Sri Lanka’s main problem, inability to move from apparel to advanced sectors: Hausmann


Prof. Ricardo Hausmann briefs BOI Staff on Economic development; the way forward discussed

Prof. Ricardo Hausmann, Director of the Center for International Development and Professor of the Practice of Economic Development at the John F Kennedy School of Government, Harvard University visited BOI and addressed staff of the Board.

The Professor was accompanied by other staff members from Harvard University. Prof. Ricardo Hausmann was introduced to the staff by Mr. Duminda Ariyasinghe, Director General of BOI.

The BOI Director General spoke about the introduction of new systems at the Board to facilitate Foreign Direct investments into the country. Ariyasinghe also briefed the visiting scholar on BOI setting up 10 new teams to research and promote investments in specific industries or sectors. He also spoke of a focus on promoting reinvestments by existing investors in Sri Lanka.

Prof. Ricardo Haussmann began by stating that he was excited to hear about new opportunities and challenges that the BOI is undergoing. He identified Sri Lanka’s main problem as the inability to move from the production of comparatively simple products such as apparel into technologically more advanced sectors. The success of countries such as Vietnam was their capacity to move from apparel to sectors such as electronics and machinery production, even though they had stated with apparel production at the same time as Sri Lanka.

Consequently FDI did not contribute in a major way towards the growth of the Sri Lankan economy since it amounts currently just 11/2% of the GDP whilst in countries such as Vietnam, Singapore, FDI had grown to represent as much as 5 to 6% of the GDP.

Prof. Haussmann spoke of a need to allocate more land for industrial development and noted that until very recently there had not been any significant effort to develop new industrial zones in Sri Lanka.

Another important aspect was that Prof. Hausmann linked immigration to economic development. He told the BOI staff that a restrictive immigration policy would not favour development since this would shut out many skilled persons from overseas from contributing to the country’s development.

Currently there were just 10,000 foreign workers in the country or approximately one person out of 540. This is in contract with Australia where 27% of the population is of foreign origin.

However, Prof. Hausmann said that while there are lessons that can be learnt from examples overseas, each country was distinctive and “like a skilled tailor it was necessary to develop for Sri Lanka a tailor made suit that would fit the country perfectly”.

BOI staff also conducted power point presentations for Prof. Hausmann. The first conducted by Mr. Mahinda Ramanayake, Executive Director (Investor Services) described the efforts undertaken to encourage existing investors to reinvest, and utilize the networks of existing investors. Thereafter steps are taken to identify suppliers and partners of existing investors in Sri Lanka and encourage the latter to establish themselves in the country as new projects. Some results had been achieved with regard to companies from Europe already established in Sri Lanka.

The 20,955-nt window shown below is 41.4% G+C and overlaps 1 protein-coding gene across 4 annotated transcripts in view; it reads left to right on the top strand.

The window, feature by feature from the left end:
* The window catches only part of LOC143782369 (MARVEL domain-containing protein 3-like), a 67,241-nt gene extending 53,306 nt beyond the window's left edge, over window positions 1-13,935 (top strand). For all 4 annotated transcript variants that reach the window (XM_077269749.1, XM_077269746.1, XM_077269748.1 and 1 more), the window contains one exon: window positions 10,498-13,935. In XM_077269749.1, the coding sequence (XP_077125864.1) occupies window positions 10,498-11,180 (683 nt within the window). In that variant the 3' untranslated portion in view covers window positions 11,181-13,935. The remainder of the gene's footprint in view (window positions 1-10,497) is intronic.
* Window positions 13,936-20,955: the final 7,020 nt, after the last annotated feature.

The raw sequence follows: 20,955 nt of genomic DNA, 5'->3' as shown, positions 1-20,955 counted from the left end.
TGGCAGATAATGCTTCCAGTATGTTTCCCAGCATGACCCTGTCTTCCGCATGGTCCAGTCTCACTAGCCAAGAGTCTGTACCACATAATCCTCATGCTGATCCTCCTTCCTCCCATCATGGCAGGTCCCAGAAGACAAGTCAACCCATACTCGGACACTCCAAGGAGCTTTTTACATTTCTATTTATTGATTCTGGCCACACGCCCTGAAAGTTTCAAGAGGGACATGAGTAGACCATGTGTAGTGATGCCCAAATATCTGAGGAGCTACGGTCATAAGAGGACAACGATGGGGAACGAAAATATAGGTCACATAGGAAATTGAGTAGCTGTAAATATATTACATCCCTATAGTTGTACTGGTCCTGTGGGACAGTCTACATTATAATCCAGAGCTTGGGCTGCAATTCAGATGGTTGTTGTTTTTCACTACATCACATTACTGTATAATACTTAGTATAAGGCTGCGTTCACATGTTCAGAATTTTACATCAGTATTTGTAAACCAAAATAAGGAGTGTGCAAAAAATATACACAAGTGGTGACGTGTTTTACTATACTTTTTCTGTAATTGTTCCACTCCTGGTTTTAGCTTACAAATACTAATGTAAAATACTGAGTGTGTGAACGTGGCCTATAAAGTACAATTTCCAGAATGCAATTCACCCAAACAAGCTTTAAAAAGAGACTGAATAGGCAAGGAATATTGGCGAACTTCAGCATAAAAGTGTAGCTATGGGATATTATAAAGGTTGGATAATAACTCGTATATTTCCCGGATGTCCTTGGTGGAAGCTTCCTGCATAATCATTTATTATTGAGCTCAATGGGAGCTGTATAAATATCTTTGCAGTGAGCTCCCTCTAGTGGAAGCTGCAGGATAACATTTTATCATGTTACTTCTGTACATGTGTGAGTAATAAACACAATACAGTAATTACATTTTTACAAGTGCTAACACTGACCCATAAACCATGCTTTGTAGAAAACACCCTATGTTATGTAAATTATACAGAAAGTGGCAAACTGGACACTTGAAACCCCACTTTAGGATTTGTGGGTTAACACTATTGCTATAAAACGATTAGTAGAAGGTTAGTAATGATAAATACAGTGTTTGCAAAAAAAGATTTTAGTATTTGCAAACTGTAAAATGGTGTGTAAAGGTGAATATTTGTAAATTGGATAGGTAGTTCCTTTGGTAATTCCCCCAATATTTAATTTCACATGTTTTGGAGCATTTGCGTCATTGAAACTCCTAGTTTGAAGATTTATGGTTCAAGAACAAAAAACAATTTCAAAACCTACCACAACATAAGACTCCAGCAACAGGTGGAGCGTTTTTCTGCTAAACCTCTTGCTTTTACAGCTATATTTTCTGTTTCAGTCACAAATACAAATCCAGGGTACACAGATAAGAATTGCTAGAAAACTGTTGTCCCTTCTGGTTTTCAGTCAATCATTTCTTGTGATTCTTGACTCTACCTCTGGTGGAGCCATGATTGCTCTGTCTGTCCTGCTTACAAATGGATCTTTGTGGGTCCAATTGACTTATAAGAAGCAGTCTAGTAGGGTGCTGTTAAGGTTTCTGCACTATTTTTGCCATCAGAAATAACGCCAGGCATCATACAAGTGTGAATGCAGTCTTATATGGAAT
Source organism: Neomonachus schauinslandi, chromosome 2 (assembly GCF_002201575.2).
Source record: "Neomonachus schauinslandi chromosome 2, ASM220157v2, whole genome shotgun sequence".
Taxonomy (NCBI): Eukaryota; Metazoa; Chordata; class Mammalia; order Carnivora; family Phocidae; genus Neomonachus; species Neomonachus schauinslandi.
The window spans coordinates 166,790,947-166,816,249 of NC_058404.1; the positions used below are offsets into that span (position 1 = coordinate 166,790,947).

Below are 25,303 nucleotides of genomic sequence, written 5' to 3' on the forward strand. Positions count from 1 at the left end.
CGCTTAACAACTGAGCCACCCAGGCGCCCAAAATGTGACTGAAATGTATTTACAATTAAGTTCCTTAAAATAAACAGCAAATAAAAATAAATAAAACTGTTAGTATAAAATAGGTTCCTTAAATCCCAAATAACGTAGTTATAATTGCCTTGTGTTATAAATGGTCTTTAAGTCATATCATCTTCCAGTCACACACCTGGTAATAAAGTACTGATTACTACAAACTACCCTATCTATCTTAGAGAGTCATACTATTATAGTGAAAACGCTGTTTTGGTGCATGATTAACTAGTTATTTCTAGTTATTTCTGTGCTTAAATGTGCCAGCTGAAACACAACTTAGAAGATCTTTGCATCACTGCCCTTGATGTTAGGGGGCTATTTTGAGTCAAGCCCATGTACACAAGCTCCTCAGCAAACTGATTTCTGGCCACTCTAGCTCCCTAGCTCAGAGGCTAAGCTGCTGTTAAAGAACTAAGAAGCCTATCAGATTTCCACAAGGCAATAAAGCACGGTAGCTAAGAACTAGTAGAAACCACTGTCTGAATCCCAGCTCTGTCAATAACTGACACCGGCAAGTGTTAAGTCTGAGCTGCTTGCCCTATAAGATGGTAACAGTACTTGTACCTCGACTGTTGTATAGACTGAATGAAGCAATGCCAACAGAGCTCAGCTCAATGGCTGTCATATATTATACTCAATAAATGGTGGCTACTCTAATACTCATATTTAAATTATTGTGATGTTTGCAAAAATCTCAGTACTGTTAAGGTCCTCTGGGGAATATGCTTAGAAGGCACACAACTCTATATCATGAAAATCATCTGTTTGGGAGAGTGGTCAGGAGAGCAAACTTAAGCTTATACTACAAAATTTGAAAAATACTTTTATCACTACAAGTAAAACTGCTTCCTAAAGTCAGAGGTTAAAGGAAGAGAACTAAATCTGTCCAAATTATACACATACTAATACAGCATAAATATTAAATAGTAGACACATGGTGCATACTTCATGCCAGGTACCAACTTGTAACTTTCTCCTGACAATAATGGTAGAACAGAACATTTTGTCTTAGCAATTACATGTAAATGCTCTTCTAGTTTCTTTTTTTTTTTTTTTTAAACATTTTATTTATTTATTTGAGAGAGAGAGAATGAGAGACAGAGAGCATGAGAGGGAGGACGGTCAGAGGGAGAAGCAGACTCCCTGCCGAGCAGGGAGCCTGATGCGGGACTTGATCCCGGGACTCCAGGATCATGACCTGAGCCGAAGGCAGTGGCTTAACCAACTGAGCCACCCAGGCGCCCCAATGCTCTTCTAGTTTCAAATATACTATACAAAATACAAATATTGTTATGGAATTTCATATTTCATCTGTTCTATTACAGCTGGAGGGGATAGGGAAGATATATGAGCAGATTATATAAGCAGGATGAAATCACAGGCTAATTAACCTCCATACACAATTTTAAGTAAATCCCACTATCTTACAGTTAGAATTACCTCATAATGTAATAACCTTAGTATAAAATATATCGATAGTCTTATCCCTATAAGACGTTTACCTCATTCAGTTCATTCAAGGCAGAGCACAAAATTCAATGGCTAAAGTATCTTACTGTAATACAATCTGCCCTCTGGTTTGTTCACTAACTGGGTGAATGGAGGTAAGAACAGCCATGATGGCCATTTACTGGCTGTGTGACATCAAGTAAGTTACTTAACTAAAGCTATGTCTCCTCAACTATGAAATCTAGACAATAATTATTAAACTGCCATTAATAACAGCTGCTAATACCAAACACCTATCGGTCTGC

BOI also conducted 3 presentations on target sectors including food processing, Mineral products and export services. Responding to the presentations Prof. Hausmann stated that it was very important to understand not just successes but also challenges or even failures that one faced.

For example in Japan, Hausmann noted, managers who identified that a project faced challenges were highly regarded and concerted efforts were made to correct whatever shortcoming that may exist. Hausmann also added that the nature of a Zone’s projected future industries would determine the best possible location for it. For example Logistics zones would be largely dependent on proximity to a port or airport, while certain types of industries would not require that.

The Professor also stated that the existence of deposits of mineral resources in a country does not necessarily mean that an advanced industry can be built around this resource. For example Australia exports bauxite which is found in abundance in that country but has not gone into the production of Aluminium because of its prohibitive energy cost.

Prof. Hausmann saw logistics as a sector that offers considerable opportunities however, to function effectively, the many approvals and problems that the industry may face ought to be also addressed to ensure that the sector operates in a smooth manner.

Prof. Hausmann also commented on the automobile industry and saw the proximity of India’s automobile industry in Chennai as a potential opportunity for Sri Lanka’s own objective to develop a home grown automotive industry.

The visit by Prof. Ricardo Haussmann to Sri Lanka follows some of his earlier visits and interaction with the Board of Investment of Sri Lanka, Ministry of Development Strategies and International Trade and other Sri Lankan institutions. The visit by this distinguished scholar and his team was a unique opportunity for the BOI to discuss and share knowledge and experiences.

(Media Release)

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